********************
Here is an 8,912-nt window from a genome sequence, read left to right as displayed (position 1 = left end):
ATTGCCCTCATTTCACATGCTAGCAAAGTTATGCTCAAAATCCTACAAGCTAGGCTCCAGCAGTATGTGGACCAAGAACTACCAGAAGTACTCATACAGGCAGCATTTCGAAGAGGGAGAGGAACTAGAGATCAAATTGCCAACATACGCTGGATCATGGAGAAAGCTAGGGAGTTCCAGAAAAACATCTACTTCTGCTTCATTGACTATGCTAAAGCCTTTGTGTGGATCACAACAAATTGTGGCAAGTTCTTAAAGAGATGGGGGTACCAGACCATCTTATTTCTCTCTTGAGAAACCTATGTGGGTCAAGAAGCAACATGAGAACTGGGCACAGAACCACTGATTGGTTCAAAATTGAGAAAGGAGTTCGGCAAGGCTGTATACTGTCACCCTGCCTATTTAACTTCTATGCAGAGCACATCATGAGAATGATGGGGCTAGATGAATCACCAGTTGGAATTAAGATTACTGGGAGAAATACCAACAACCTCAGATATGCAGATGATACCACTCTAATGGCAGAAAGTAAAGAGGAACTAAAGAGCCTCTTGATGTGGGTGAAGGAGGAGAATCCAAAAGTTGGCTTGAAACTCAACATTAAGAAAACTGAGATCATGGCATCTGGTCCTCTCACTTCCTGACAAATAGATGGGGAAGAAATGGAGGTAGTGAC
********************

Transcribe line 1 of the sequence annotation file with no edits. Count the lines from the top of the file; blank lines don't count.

Here is an 8,912-nt window from a genome sequence, read left to right as displayed (position 1 = left end):